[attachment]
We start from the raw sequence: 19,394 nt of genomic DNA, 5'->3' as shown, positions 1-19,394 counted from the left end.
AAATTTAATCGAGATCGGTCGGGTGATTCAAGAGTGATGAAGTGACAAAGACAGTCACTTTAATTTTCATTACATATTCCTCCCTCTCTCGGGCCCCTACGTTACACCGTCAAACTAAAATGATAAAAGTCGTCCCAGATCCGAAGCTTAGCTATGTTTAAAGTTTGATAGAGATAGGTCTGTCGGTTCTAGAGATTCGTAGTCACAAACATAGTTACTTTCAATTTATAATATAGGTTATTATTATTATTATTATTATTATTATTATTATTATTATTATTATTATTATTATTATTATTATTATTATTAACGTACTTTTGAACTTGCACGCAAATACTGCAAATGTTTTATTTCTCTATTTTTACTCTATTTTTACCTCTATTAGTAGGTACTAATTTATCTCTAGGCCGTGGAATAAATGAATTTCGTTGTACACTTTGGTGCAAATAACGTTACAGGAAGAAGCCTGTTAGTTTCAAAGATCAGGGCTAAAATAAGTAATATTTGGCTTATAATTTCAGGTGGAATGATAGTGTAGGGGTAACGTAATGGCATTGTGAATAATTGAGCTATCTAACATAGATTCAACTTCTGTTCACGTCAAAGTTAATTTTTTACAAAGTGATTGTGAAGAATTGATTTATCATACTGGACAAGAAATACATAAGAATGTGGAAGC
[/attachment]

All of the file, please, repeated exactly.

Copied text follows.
We start from the raw sequence: 19,394 nt of genomic DNA, 5'->3' as shown, positions 1-19,394 counted from the left end.
AAATTTAATCGAGATCGGTCGGGTGATTCAAGAGTGATGAAGTGACAAAGACAGTCACTTTAATTTTCATTACATATTCCTCCCTCTCTCGGGCCCCTACGTTACACCGTCAAACTAAAATGATAAAAGTCGTCCCAGATCCGAAGCTTAGCTATGTTTAAAGTTTGATAGAGATAGGTCTGTCGGTTCTAGAGATTCGTAGTCACAAACATAGTTACTTTCAATTTATAATATAGGTTATTATTATTATTATTATTATTATTATTATTATTATTATTATTATTATTATTATTATTATTATTATTATTAACGTACTTTTGAACTTGCACGCAAATACTGCAAATGTTTTATTTCTCTATTTTTACTCTATTTTTACCTCTATTAGTAGGTACTAATTTATCTCTAGGCCGTGGAATAAATGAATTTCGTTGTACACTTTGGTGCAAATAACGTTACAGGAAGAAGCCTGTTAGTTTCAAAGATCAGGGCTAAAATAAGTAATATTTGGCTTATAATTTCAGGTGGAATGATAGTGTAGGGGTAACGTAATGGCATTGTGAATAATTGAGCTATCTAACATAGATTCAACTTCTGTTCACGTCAAAGTTAATTTTTTACAAAGTGATTGTGAAGAATTGATTTATCATACTGGACAAGAAATACATAAGAATGTGGAAGC